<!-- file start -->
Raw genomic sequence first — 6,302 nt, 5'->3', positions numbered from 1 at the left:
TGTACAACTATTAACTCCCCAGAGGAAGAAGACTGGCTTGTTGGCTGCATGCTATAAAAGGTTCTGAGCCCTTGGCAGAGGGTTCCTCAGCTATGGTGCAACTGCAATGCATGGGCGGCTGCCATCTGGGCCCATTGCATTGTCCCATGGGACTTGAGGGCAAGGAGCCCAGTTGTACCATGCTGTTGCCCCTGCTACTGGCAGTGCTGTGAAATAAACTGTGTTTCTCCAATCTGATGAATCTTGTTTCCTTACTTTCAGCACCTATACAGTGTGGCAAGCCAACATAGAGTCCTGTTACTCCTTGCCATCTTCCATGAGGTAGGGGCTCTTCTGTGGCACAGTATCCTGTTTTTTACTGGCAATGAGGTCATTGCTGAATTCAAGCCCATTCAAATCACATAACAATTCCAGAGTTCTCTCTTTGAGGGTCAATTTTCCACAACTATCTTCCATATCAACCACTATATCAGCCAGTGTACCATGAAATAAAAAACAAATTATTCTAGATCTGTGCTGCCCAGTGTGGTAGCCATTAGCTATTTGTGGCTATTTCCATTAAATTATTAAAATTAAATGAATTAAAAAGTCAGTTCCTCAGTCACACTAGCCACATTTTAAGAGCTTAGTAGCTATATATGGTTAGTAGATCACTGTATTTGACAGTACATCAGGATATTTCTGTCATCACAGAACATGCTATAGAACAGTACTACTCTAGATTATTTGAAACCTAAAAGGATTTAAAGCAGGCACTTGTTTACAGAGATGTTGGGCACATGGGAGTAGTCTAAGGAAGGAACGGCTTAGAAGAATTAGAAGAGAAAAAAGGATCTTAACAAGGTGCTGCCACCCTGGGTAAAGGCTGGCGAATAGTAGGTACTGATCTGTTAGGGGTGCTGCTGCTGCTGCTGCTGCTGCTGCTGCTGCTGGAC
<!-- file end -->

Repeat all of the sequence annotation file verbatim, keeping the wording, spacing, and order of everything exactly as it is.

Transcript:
Raw genomic sequence first — 6,302 nt, 5'->3', positions numbered from 1 at the left:
TGTACAACTATTAACTCCCCAGAGGAAGAAGACTGGCTTGTTGGCTGCATGCTATAAAAGGTTCTGAGCCCTTGGCAGAGGGTTCCTCAGCTATGGTGCAACTGCAATGCATGGGCGGCTGCCATCTGGGCCCATTGCATTGTCCCATGGGACTTGAGGGCAAGGAGCCCAGTTGTACCATGCTGTTGCCCCTGCTACTGGCAGTGCTGTGAAATAAACTGTGTTTCTCCAATCTGATGAATCTTGTTTCCTTACTTTCAGCACCTATACAGTGTGGCAAGCCAACATAGAGTCCTGTTACTCCTTGCCATCTTCCATGAGGTAGGGGCTCTTCTGTGGCACAGTATCCTGTTTTTTACTGGCAATGAGGTCATTGCTGAATTCAAGCCCATTCAAATCACATAACAATTCCAGAGTTCTCTCTTTGAGGGTCAATTTTCCACAACTATCTTCCATATCAACCACTATATCAGCCAGTGTACCATGAAATAAAAAACAAATTATTCTAGATCTGTGCTGCCCAGTGTGGTAGCCATTAGCTATTTGTGGCTATTTCCATTAAATTATTAAAATTAAATGAATTAAAAAGTCAGTTCCTCAGTCACACTAGCCACATTTTAAGAGCTTAGTAGCTATATATGGTTAGTAGATCACTGTATTTGACAGTACATCAGGATATTTCTGTCATCACAGAACATGCTATAGAACAGTACTACTCTAGATTATTTGAAACCTAAAAGGATTTAAAGCAGGCACTTGTTTACAGAGATGTTGGGCACATGGGAGTAGTCTAAGGAAGGAACGGCTTAGAAGAATTAGAAGAGAAAAAAGGATCTTAACAAGGTGCTGCCACCCTGGGTAAAGGCTGGCGAATAGTAGGTACTGATCTGTTAGGGGTGCTGCTGCTGCTGCTGCTGCTGCTGCTGCTGCTGGAC